Last night, I finished reading No Plot? No Problem!: A Low-Stress, High-Velocity Guide to Writing a Novel in 30 Days by Chris Baty. (I admit there was a long break between starting the book and finishing it, because I was extremely busy.)
There’s a section at the end of the book that gives tips on rewriting your NaNo manuscript if you think it’s got potential. There are six steps to the rewrite, and in summary, they are:
- Read your manuscript through from first word to last and make a note of each scene on the manuscript itself in any colour pen except red (red is strictly for editing). At the beginning of each scene write down who is in the scene and a brief summary of what happens in the scene.
- Transfer these notes onto index cards (or a spreadsheet) exactly as you wrote them. Now lay the cards out in the order they appear in the manuscript, using a vertical divider (Chris recommended a pencil for this) to group the scenes into chapters.
- Scan the cards, removing any that don’t move the story forward. Check the remaining for characters that don’t seem to do anything or are doubles of other characters. If a character doesn’t have a reason to be in the story, get rid of them. However, if the character is needed but their story arc isn’t properly represented create new cards and place them where they should go. Ensure all characters are well developed on the cards before moving on to the next step.
- Now shuffle the cards and place them down in alternate ways to ensure you have the best storyline possible; not forgetting to ensure you have the best pace and tension too. You may find you have to slice and dice some more scenes/characters when you finally decide on the best layout, so delete and create more cards if necessary.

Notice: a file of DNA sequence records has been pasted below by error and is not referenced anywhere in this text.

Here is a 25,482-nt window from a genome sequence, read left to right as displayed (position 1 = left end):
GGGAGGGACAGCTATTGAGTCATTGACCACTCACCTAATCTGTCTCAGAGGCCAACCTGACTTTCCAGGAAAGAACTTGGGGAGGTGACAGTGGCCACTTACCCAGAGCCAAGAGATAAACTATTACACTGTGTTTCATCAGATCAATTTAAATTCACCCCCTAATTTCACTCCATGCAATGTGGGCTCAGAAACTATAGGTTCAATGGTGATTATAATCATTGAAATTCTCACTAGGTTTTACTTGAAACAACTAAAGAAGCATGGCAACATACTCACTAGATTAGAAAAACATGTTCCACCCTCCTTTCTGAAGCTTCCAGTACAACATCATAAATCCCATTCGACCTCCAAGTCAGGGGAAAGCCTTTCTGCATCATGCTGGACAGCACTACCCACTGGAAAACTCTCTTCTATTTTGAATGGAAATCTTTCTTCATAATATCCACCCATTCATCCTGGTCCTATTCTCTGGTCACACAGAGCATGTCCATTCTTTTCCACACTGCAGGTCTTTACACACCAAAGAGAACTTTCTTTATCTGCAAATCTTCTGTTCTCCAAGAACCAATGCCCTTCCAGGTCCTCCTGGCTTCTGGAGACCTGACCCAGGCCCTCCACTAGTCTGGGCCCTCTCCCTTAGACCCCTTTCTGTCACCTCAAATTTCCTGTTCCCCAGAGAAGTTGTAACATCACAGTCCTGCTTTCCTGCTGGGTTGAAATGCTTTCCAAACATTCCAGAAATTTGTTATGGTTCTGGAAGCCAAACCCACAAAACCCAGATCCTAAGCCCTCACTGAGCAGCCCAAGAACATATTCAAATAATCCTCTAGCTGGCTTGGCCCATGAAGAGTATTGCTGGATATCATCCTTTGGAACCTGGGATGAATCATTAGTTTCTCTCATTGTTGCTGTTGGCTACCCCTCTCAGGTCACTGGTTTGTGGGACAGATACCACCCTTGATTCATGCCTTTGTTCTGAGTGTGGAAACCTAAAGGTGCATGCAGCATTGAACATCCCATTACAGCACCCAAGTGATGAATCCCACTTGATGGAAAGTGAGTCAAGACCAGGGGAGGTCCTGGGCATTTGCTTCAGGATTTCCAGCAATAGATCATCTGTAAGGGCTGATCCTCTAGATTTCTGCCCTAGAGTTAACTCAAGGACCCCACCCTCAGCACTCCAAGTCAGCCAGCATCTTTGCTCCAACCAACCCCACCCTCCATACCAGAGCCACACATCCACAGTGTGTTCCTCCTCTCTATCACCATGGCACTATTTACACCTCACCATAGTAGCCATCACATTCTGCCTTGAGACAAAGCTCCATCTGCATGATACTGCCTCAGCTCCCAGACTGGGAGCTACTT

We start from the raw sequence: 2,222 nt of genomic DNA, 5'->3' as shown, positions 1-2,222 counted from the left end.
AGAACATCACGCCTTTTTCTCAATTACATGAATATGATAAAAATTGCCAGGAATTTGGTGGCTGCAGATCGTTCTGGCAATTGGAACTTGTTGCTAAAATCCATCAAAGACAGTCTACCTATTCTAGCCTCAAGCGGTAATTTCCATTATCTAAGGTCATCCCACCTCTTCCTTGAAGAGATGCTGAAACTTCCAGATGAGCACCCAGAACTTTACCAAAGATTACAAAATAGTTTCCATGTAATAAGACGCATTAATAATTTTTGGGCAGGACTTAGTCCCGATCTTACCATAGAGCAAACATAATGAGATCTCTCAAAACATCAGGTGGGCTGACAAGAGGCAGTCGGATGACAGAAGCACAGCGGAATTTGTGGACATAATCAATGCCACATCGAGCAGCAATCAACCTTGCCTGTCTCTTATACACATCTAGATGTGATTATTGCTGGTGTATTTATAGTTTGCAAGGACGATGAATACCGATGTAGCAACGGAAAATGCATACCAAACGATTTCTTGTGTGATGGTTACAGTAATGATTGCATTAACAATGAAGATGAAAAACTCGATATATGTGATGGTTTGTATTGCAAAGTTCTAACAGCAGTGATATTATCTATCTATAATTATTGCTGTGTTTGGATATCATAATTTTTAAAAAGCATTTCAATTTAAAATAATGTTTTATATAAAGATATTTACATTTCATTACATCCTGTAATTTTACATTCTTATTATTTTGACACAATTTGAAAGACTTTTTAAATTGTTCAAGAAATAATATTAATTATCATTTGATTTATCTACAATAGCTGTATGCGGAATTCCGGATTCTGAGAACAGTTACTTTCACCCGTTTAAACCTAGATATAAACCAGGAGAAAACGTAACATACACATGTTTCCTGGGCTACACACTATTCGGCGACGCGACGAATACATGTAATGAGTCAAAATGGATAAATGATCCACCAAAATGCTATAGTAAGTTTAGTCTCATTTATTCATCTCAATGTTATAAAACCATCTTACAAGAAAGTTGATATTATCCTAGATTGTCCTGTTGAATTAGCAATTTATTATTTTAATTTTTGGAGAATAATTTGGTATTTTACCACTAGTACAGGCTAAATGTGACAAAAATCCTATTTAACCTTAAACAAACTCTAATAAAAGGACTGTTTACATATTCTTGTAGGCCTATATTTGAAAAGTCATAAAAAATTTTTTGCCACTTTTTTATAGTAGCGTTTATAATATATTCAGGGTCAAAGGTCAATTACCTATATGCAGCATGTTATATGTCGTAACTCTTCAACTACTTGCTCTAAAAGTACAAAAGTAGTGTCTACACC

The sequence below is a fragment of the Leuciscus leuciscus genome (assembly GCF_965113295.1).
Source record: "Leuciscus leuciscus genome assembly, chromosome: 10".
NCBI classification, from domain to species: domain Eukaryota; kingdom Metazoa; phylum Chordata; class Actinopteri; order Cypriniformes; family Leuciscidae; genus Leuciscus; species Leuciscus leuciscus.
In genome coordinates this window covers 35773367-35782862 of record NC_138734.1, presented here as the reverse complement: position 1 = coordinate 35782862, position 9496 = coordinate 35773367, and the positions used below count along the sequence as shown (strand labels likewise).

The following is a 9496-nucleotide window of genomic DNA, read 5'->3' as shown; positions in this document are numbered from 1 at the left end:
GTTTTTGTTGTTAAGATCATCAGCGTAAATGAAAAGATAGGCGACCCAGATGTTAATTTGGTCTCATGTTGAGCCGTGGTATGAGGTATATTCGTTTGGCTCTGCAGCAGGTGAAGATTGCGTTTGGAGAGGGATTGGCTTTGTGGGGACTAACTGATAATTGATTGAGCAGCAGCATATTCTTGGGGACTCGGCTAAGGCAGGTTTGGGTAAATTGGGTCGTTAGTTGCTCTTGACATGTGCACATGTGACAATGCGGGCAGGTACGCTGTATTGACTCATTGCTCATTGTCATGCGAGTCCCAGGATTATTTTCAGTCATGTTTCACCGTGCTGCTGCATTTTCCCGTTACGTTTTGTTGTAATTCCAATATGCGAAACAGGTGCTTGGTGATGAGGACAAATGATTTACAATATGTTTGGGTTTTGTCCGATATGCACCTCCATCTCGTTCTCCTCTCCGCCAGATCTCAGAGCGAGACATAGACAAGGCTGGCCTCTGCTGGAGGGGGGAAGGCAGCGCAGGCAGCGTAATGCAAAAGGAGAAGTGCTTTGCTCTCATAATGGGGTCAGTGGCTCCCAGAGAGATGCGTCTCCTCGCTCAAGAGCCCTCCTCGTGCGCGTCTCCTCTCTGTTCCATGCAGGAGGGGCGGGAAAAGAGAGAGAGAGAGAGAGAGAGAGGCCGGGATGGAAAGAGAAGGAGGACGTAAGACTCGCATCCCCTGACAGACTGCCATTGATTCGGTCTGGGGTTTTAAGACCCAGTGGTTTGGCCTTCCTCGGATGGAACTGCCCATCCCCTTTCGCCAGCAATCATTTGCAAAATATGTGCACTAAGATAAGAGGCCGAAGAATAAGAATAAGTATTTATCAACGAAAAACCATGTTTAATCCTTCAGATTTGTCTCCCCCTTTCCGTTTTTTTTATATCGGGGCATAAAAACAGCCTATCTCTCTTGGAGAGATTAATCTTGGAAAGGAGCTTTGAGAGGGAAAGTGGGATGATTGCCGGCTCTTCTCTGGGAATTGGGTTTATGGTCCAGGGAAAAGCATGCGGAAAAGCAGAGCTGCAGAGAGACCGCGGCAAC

- Now return to your manuscript and cut and past the document so that the scenes are in the order you decided was best with the cards. Don’t edit! Just put everything in the right order. If you have added scenes, type in a place marker by writing four or five lines of a quick description of the scene. Remove the scenes that you no longer need.
- Rewrite (or edit) your story – slowly and line by line.
This sounds like a good plan for my chapters books. I’ve written two, but I feel they need improving and I thought I could use the index cards I’ve already prepared and see what happens when I follow the steps (starting at step 2, of course).
Today, after returning home from a lovely morning out (we went to see the latest Harry Potter movie and had lunch), I decided that I’d start. However, my index cards were nowhere to be found. I pulled my bedroom apart (that’s where I normally write), but nothing. I then went into the computer room and ended up having a spring clean in there too, but still nothing. I don’t know what happened to them, but they are missing and I have a strong feeling I will not be finding them anytime soon. You know that “safe place” everyone has, well that’s where they must be and we all know no one knows where that place is.
I guess I’ll be doing the steps from the beginning, instead of cheating and starting at step 2 now. Maybe that’s not such a bad thing.
I just wish I knew what happened to those cards.